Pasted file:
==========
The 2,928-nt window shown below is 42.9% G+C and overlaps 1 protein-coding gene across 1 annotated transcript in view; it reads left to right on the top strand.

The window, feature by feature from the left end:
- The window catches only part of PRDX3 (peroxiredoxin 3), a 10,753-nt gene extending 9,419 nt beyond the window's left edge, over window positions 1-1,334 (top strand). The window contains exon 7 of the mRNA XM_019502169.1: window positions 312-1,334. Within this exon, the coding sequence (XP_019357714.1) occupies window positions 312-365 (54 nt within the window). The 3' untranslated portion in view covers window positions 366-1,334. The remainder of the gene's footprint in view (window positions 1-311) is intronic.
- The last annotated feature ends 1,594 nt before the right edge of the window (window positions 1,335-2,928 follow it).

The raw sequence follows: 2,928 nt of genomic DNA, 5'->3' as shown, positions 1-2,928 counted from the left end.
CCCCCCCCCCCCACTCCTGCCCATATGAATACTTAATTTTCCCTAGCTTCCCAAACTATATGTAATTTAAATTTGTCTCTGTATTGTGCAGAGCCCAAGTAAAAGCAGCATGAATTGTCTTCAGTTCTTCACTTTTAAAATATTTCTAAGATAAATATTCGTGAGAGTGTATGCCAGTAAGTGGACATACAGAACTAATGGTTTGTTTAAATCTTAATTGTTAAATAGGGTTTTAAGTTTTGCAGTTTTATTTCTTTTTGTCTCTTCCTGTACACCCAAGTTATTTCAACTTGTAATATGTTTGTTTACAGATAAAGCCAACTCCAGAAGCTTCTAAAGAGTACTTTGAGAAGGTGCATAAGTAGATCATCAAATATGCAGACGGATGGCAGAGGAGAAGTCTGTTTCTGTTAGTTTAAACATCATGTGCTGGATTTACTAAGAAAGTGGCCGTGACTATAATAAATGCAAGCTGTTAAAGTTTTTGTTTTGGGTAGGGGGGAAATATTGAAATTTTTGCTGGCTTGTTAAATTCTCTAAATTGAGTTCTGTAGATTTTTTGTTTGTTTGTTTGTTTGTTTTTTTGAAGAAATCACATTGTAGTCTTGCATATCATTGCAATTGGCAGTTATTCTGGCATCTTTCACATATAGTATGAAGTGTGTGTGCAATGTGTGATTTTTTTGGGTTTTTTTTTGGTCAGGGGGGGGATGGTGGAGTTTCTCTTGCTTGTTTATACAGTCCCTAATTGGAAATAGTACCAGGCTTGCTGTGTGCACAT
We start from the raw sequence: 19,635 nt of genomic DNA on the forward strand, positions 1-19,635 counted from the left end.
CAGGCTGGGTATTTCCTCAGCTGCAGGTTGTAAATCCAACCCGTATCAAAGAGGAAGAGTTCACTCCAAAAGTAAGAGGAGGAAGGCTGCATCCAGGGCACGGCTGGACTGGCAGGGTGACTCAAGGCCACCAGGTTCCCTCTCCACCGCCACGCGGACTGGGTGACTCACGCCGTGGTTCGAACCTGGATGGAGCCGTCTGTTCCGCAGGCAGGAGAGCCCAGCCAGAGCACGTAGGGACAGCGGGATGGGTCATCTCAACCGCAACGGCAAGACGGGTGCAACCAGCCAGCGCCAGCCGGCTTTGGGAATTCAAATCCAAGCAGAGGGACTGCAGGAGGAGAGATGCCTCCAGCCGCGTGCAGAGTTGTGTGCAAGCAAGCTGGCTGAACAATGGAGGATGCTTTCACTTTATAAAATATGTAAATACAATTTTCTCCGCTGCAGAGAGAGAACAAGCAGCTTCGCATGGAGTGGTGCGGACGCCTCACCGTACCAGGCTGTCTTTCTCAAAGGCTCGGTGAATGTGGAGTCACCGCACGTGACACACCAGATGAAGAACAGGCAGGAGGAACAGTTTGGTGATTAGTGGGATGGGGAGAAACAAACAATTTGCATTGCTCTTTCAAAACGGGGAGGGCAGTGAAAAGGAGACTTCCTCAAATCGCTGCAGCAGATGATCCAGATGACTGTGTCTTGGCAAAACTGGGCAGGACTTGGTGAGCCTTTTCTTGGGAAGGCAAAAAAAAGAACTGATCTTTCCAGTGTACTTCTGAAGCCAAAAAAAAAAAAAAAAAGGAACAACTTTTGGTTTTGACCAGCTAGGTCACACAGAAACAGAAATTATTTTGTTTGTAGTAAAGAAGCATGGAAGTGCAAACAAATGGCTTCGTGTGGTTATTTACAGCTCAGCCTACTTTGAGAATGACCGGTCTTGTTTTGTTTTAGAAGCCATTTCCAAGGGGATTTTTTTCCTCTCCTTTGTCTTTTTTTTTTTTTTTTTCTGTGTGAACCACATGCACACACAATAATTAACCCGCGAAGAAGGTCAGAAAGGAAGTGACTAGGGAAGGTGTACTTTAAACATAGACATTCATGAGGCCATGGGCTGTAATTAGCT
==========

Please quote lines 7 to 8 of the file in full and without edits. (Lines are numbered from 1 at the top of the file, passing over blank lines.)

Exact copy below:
We start from the raw sequence: 19,635 nt of genomic DNA on the forward strand, positions 1-19,635 counted from the left end.
CAGGCTGGGTATTTCCTCAGCTGCAGGTTGTAAATCCAACCCGTATCAAAGAGGAAGAGTTCACTCCAAAAGTAAGAGGAGGAAGGCTGCATCCAGGGCACGGCTGGACTGGCAGGGTGACTCAAGGCCACCAGGTTCCCTCTCCACCGCCACGCGGACTGGGTGACTCACGCCGTGGTTCGAACCTGGATGGAGCCGTCTGTTCCGCAGGCAGGAGAGCCCAGCCAGAGCACGTAGGGACAGCGGGATGGGTCATCTCAACCGCAACGGCAAGACGGGTGCAACCAGCCAGCGCCAGCCGGCTTTGGGAATTCAAATCCAAGCAGAGGGACTGCAGGAGGAGAGATGCCTCCAGCCGCGTGCAGAGTTGTGTGCAAGCAAGCTGGCTGAACAATGGAGGATGCTTTCACTTTATAAAATATGTAAATACAATTTTCTCCGCTGCAGAGAGAGAACAAGCAGCTTCGCATGGAGTGGTGCGGACGCCTCACCGTACCAGGCTGTCTTTCTCAAAGGCTCGGTGAATGTGGAGTCACCGCACGTGACACACCAGATGAAGAACAGGCAGGAGGAACAGTTTGGTGATTAGTGGGATGGGGAGAAACAAACAATTTGCATTGCTCTTTCAAAACGGGGAGGGCAGTGAAAAGGAGACTTCCTCAAATCGCTGCAGCAGATGATCCAGATGACTGTGTCTTGGCAAAACTGGGCAGGACTTGGTGAGCCTTTTCTTGGGAAGGCAAAAAAAAGAACTGATCTTTCCAGTGTACTTCTGAAGCCAAAAAAAAAAAAAAAAAGGAACAACTTTTGGTTTTGACCAGCTAGGTCACACAGAAACAGAAATTATTTTGTTTGTAGTAAAGAAGCATGGAAGTGCAAACAAATGGCTTCGTGTGGTTATTTACAGCTCAGCCTACTTTGAGAATGACCGGTCTTGTTTTGTTTTAGAAGCCATTTCCAAGGGGATTTTTTTCCTCTCCTTTGTCTTTTTTTTTTTTTTTTTCTGTGTGAACCACATGCACACACAATAATTAACCCGCGAAGAAGGTCAGAAAGGAAGTGACTAGGGAAGGTGTACTTTAAACATAGACATTCATGAGGCCATGGGCTGTAATTAGCT